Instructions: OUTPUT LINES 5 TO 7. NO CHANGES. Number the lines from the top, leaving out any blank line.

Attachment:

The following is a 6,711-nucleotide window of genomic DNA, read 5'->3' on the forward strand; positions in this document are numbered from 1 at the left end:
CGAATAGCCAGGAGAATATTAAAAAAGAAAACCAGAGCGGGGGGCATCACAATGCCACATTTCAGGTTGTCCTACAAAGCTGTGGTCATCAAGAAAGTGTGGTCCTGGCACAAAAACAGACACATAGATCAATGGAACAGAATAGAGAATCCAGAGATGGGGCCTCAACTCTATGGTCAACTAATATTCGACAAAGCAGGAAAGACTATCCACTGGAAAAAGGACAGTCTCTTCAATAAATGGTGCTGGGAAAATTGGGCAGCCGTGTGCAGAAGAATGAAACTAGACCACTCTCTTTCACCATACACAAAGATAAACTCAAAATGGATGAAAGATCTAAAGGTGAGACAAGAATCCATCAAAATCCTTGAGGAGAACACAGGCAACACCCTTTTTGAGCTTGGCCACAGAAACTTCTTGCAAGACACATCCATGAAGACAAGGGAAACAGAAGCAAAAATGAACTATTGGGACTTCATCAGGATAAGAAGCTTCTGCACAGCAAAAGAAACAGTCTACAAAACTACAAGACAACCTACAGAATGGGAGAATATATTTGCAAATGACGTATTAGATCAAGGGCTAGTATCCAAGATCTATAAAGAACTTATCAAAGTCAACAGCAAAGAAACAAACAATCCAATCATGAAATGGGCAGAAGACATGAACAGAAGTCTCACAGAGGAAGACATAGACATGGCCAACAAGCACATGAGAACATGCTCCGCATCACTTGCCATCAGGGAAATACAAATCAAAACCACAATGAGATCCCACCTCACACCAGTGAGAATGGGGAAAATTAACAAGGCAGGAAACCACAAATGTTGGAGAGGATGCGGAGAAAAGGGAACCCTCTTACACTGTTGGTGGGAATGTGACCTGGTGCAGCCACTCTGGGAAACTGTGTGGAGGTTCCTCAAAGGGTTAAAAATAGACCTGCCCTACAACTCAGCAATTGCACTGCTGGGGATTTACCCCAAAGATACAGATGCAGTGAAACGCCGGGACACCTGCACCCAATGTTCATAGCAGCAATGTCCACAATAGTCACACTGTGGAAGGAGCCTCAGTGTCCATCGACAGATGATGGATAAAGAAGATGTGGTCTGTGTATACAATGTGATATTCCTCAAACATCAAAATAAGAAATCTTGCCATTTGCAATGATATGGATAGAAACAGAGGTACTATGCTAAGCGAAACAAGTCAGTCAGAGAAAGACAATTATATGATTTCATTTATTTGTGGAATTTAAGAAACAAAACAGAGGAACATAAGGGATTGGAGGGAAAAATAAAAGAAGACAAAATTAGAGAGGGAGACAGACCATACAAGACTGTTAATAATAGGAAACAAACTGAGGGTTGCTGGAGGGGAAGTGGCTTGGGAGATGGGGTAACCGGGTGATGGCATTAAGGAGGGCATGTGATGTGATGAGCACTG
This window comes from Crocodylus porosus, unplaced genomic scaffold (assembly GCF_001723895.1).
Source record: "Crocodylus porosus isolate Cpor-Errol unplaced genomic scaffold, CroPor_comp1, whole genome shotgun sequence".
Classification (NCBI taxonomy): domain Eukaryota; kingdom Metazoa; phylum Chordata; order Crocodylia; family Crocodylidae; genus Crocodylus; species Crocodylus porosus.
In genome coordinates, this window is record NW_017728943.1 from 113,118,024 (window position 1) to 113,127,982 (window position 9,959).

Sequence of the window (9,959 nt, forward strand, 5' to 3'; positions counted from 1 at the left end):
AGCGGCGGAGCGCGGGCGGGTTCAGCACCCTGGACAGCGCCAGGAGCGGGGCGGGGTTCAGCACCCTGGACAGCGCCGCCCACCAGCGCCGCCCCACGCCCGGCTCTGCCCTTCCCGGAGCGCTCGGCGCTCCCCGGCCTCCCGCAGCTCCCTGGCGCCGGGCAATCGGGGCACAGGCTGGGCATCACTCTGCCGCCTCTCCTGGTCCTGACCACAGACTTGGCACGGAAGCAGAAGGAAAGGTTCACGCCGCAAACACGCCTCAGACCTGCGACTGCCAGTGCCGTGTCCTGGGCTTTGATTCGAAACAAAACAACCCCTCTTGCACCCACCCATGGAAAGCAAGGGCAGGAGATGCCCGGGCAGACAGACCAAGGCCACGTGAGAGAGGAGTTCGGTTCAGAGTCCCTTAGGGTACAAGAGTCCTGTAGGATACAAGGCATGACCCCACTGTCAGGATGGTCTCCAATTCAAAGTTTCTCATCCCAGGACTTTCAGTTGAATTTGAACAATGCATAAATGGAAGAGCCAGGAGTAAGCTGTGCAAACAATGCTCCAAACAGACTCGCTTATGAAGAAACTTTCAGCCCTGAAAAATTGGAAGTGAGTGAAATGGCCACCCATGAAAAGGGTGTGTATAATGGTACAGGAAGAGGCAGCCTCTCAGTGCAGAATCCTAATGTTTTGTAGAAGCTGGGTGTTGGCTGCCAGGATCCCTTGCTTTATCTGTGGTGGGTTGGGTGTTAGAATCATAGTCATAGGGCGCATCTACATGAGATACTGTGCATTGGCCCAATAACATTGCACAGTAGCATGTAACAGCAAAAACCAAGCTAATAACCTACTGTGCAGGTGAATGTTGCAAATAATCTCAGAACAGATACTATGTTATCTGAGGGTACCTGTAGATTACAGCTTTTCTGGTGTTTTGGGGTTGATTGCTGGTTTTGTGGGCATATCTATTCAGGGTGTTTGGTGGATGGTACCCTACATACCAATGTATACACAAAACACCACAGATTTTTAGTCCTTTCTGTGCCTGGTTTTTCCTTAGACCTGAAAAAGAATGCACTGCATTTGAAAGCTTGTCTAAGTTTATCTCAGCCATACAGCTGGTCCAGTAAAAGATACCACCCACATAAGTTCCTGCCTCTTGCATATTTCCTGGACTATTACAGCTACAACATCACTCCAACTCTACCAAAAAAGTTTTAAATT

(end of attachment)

Classification (NCBI taxonomy): domain Eukaryota; kingdom Metazoa; phylum Chordata; order Crocodylia; family Crocodylidae; genus Crocodylus; species Crocodylus porosus.
In genome coordinates, this window is record NW_017728943.1 from 113,118,024 (window position 1) to 113,127,982 (window position 9,959).

Sequence of the window (9,959 nt, forward strand, 5' to 3'; positions counted from 1 at the left end):